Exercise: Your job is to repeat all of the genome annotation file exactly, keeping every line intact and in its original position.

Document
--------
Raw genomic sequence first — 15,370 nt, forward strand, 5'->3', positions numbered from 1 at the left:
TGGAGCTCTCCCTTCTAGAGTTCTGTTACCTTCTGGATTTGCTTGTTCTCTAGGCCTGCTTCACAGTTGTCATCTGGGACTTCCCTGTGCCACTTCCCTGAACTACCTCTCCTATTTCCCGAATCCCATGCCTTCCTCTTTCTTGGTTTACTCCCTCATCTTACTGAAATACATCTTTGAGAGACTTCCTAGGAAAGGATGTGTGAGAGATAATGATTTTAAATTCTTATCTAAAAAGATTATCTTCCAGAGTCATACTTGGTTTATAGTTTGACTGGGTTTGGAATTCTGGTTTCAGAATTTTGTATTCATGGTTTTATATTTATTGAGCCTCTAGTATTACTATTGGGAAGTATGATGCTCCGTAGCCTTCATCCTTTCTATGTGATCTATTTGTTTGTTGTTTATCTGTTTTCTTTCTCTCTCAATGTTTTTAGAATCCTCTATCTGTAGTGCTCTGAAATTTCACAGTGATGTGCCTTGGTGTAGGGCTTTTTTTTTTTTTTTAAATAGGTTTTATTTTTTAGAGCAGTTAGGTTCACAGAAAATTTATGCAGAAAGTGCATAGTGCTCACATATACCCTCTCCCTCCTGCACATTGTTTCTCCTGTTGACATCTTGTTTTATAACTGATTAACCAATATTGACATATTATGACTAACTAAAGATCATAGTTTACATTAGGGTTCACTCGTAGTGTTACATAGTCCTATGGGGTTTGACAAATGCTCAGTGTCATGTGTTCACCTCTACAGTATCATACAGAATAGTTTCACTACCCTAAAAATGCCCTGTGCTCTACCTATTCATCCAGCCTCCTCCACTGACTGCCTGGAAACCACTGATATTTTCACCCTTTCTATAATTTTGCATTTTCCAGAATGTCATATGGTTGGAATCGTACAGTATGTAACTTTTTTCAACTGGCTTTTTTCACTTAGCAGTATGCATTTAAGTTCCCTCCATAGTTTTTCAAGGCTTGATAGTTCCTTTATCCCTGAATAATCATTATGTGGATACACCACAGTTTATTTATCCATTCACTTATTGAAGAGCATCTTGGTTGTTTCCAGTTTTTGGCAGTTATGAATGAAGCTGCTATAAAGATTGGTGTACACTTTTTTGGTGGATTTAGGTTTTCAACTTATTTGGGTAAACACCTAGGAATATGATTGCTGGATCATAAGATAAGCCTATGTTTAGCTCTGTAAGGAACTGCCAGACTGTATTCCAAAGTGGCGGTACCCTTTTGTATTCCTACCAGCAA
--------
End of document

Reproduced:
Raw genomic sequence first — 15,370 nt, forward strand, 5'->3', positions numbered from 1 at the left:
TGGAGCTCTCCCTTCTAGAGTTCTGTTACCTTCTGGATTTGCTTGTTCTCTAGGCCTGCTTCACAGTTGTCATCTGGGACTTCCCTGTGCCACTTCCCTGAACTACCTCTCCTATTTCCCGAATCCCATGCCTTCCTCTTTCTTGGTTTACTCCCTCATCTTACTGAAATACATCTTTGAGAGACTTCCTAGGAAAGGATGTGTGAGAGATAATGATTTTAAATTCTTATCTAAAAAGATTATCTTCCAGAGTCATACTTGGTTTATAGTTTGACTGGGTTTGGAATTCTGGTTTCAGAATTTTGTATTCATGGTTTTATATTTATTGAGCCTCTAGTATTACTATTGGGAAGTATGATGCTCCGTAGCCTTCATCCTTTCTATGTGATCTATTTGTTTGTTGTTTATCTGTTTTCTTTCTCTCTCAATGTTTTTAGAATCCTCTATCTGTAGTGCTCTGAAATTTCACAGTGATGTGCCTTGGTGTAGGGCTTTTTTTTTTTTTTTAAATAGGTTTTATTTTTTAGAGCAGTTAGGTTCACAGAAAATTTATGCAGAAAGTGCATAGTGCTCACATATACCCTCTCCCTCCTGCACATTGTTTCTCCTGTTGACATCTTGTTTTATAACTGATTAACCAATATTGACATATTATGACTAACTAAAGATCATAGTTTACATTAGGGTTCACTCGTAGTGTTACATAGTCCTATGGGGTTTGACAAATGCTCAGTGTCATGTGTTCACCTCTACAGTATCATACAGAATAGTTTCACTACCCTAAAAATGCCCTGTGCTCTACCTATTCATCCAGCCTCCTCCACTGACTGCCTGGAAACCACTGATATTTTCACCCTTTCTATAATTTTGCATTTTCCAGAATGTCATATGGTTGGAATCGTACAGTATGTAACTTTTTTCAACTGGCTTTTTTCACTTAGCAGTATGCATTTAAGTTCCCTCCATAGTTTTTCAAGGCTTGATAGTTCCTTTATCCCTGAATAATCATTATGTGGATACACCACAGTTTATTTATCCATTCACTTATTGAAGAGCATCTTGGTTGTTTCCAGTTTTTGGCAGTTATGAATGAAGCTGCTATAAAGATTGGTGTACACTTTTTTGGTGGATTTAGGTTTTCAACTTATTTGGGTAAACACCTAGGAATATGATTGCTGGATCATAAGATAAGCCTATGTTTAGCTCTGTAAGGAACTGCCAGACTGTATTCCAAAGTGGCGGTACCCTTTTGTATTCCTACCAGCAA